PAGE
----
Analyzing the history of the Jews of Spain from the time of the Visigoths to the present, this study investigates periods of discrimination against converted Jews that went beyond the merely religious, finding similarities to the racial and secular anti-Semitism of modernity. Some scholars have drawn parallels between the Spanish castizo ethnicism embodied in the cleanliness of blood statutes and the German volkisch (anti-Semitic) beliefs that sustained Nazism. Others have found Inquisition-like parallels in post-inquisitorial Spain--including during the Spanish Civil War and the Francoist era--a result of the survival of ethno-religious prejudices in a country where there were no Jews. The singularities of Spanish anti-Semitism are revealed in the Spanish Paradox of anti-Semitism coexisting with philo-Sephardism and also in the Spanish sensitivity to being viewed as a nation of Jews (the Black Legend). The author examines a historiographical controversy that went beyond scholarship, spilling onto the columns of newspaper polemic.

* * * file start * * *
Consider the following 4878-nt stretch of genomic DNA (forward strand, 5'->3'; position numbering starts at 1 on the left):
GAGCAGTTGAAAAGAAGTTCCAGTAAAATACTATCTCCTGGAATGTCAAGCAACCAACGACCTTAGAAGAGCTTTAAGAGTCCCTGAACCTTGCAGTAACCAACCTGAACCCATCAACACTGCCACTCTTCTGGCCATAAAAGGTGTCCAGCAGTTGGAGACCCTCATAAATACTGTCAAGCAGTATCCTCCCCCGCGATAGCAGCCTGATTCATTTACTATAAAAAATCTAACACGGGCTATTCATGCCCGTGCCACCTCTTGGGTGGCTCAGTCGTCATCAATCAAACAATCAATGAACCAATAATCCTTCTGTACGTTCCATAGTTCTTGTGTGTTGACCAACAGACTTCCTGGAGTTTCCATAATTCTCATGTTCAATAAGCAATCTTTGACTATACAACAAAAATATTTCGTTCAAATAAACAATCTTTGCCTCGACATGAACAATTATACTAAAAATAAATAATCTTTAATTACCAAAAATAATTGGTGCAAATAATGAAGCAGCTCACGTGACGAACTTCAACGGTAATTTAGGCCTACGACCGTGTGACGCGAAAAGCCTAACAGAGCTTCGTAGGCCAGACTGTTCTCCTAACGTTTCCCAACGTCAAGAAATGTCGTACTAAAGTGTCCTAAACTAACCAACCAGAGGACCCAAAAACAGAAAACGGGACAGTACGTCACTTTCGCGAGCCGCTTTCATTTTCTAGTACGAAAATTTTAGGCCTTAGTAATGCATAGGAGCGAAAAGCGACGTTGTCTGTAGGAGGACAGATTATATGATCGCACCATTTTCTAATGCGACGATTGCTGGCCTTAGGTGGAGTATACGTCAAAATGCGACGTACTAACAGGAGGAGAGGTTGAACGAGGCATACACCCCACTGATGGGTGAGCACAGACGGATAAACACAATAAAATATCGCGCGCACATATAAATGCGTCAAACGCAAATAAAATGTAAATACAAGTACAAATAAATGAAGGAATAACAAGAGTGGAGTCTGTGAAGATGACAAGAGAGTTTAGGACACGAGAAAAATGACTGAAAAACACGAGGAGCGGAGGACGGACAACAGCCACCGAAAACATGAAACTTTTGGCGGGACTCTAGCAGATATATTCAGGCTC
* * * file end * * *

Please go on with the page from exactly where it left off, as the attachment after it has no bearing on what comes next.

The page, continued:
Spanish Attitudes Toward Judaism
McFarland & Company, Incorporated Publishers
Strains of Anti-Semitism from the Inquisition to Franco and the Holocaust
Education & Reference /